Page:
Jokes for days. Pure jokes. That’s what you’ll want to regard the Economic Community of West African States’ (ECOWAS) court ruling ordering the Nigerian State to set free former National Security Adviser (NSA), Sambo Dasuki.
To make the joke even more of a rib cracking one, the ECOWAS court ruled that the Federal Government should pay N15m in damages to Dasuki.
To compensate a man who allegedly diverted $2.1bn earmarked for the purchase of ammunition with another N15m, is the stuff that stand up comedy shows are made of. It’s akin to rewarding the Fox for storming through the barn door and making away with the Hen.
To placate a man with N15m for allegedly ending the lives of hundreds in the war thorn North East, is sick comedy.
Sometimes, these jokes write themselves. And ECOWAS’ ruling should have been funny if it wasn’t so tragic.
The ruling is premised on the alleged arrest of Dasuki by the State without a search warrant.
Online Newspaper Premium Times, reported the ruling this way:
“On Tuesday, a three-member panel led by Justice Friday Nwoke said Nigeria’s government was wrong in arresting Mr. Dasuki without a search warrant, adding that the pattern of arrest negates the provisions of Section 28 of the Nigerian Police Act.
“According to the said section, a superior police officer may authorise the search of a resident belonging to a suspect assumed to be in illegal possession of an item, if the officer so authorised has a search warrant….According to the judge, the search warrant presented before the ECOWAS court was not certified and therefore lacks verifiable authenticity….”
Dasuki is being held for a slew of offences including illegal possession of firearms, corruption and money laundering. To negate all of these alleged crimes and set him free on account of a flawed search warrant will amount to a travesty of justice.
In the past, the Department of State Security (DSS) had said it did have a valid search warrant with it before storming the home of the erstwhile NSA last year.
How ECOWAS will declare that search warrant “uncertified and inauthentic,” should be the subject of another round of litigation and not a call for the outright freedom of the man.
It is also subject to debate if ECOWAS has the jurisdiction to rule in a case before Nigerian courts. Are we out-sourcing our judiciary now? Have we ceased being a sovereign state? Where does the jurisdiction of the Nigerian legal system end and that of ECOWAS begin?
There’s precedence to draw from here:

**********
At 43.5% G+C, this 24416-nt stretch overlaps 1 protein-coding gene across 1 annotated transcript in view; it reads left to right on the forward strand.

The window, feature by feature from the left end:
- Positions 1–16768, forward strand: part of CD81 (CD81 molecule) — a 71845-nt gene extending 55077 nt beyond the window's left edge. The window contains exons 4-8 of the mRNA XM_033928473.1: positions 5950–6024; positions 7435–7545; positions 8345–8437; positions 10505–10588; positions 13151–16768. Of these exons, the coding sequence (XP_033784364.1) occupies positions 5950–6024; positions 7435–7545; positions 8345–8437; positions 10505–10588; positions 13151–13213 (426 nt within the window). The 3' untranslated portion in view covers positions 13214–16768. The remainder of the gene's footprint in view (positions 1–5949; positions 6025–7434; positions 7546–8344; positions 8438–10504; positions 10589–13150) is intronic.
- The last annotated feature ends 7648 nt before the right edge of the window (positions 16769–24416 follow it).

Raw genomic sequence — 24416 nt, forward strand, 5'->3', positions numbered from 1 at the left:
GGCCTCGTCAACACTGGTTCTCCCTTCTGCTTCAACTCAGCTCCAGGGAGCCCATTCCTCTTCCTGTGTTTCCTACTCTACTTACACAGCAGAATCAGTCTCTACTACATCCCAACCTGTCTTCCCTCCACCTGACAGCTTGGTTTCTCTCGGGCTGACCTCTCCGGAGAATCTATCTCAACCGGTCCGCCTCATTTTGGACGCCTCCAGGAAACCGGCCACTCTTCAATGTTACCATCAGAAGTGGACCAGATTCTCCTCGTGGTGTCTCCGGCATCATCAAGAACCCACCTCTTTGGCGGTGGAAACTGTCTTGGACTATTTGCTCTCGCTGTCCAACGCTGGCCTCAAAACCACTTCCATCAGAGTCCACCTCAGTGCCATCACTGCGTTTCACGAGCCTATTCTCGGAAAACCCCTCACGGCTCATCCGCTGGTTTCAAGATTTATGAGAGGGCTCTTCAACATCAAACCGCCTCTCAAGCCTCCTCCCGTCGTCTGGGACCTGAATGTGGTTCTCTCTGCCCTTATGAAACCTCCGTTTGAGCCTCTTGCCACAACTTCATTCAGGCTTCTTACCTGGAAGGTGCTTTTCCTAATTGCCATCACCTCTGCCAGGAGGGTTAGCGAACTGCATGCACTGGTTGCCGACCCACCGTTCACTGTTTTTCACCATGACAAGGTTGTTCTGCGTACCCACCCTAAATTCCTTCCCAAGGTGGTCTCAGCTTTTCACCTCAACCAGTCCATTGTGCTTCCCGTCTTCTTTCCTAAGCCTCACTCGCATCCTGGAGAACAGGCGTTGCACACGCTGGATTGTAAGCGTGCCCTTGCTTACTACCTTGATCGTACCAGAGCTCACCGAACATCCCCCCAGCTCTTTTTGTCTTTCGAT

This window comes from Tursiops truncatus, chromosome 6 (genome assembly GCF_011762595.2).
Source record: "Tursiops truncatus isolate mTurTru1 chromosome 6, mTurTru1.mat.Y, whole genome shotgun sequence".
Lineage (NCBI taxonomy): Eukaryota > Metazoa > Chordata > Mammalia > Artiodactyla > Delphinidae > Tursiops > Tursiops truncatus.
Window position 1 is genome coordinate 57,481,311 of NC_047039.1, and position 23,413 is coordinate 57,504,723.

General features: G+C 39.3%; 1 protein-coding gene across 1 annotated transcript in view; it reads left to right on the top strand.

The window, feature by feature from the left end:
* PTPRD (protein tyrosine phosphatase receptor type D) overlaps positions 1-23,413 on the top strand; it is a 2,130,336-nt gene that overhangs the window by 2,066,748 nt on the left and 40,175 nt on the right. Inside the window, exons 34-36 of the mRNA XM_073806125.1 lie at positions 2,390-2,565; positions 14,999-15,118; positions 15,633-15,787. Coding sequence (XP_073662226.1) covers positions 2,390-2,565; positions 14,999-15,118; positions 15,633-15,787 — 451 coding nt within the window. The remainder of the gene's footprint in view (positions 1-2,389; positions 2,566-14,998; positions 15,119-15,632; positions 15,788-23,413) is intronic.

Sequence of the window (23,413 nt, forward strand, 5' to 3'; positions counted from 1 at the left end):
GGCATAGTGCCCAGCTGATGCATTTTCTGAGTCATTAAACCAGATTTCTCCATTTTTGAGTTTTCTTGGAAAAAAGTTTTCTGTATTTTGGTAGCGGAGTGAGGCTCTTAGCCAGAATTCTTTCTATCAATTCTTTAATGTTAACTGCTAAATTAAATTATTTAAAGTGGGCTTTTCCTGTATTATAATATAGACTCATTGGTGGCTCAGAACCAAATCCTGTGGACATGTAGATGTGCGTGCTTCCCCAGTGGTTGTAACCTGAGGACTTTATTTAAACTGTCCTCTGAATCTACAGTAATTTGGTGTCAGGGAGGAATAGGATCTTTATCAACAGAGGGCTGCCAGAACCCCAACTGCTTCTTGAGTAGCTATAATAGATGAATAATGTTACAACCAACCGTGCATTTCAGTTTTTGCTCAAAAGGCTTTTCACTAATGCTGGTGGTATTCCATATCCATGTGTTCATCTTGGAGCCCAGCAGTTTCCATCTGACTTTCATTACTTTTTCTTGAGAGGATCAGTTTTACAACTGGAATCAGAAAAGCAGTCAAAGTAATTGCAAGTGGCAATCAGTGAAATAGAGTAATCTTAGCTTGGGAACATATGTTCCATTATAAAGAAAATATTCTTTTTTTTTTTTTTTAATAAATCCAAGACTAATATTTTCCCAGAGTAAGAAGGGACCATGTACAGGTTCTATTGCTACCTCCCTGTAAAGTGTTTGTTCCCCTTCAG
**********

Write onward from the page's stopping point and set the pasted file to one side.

In May, 2016, IPOB (Independent People of Biafra) leader Nnamdi Kanu, who is being held for secessionist threat and gun-running among other offences, ran to the ECOWAS court as well in a last ditch attempt to evade justice.
In its preliminary objection, the Federal Ministry of Justice, submitted that the sub-regional court lacked, “the requisite jurisdiction” to hear and determine the matter before it.
The government also averred that in running to the ECOWAS court before the domestic courts were given a chance at hearing the defendant’s bail application, Kanu and his counsels were subjecting the Nigerian law to ridicule and abusing the processes of the court.
The government’s objection had also read inter alia: “The corporate existence of Nigeria as a united, harmonious, indivisible and indissoluble sovereign nation is certainly greater than any citizen’s liberty or right……once the security of the nation is in jeopardy…and it survives in pieces rather than in peace, an individual’s liberty or rights may not even exist.
“It is trite law that a court cannot assume jurisdiction over ancillary claims when it has no jurisdiction to entertain the main claim, since an ancillary claim can only be properly determined by that court. Thus, it is improper to approach a court which is incompetent to determine only some of the issues in a case if there is a court with jurisdiction to determine all the issues.”
Dasuki was brought before the court within the jurisdiction that is called Nigeria. Besides, a regional court like ECOWAS should only have jurisdiction over member states or communities. Last we checked, Dasuki is not an ECOWAS member State. He’s a citizen of the Federal Republic of Nigeria.
It was an abuse of court process by the Ex-NSA to have run to an ECOWAS court in the first instance, with his case before courts in Nigeria.
The prosecuting agencies–EFCC (Economic and Financial Crimes Commission) and DSS–should be made to answer before the laws of the land if they took Dasuki away without a valid search warrant. But to negate a case premised on much more than national security because of a search warrant, will be stretching the liberty of the law a bit too far.
The ECOWAS court should really mind its business and allow our courts to sort out Dasuki and the mess he left behind in the Nigerian military. No interference please!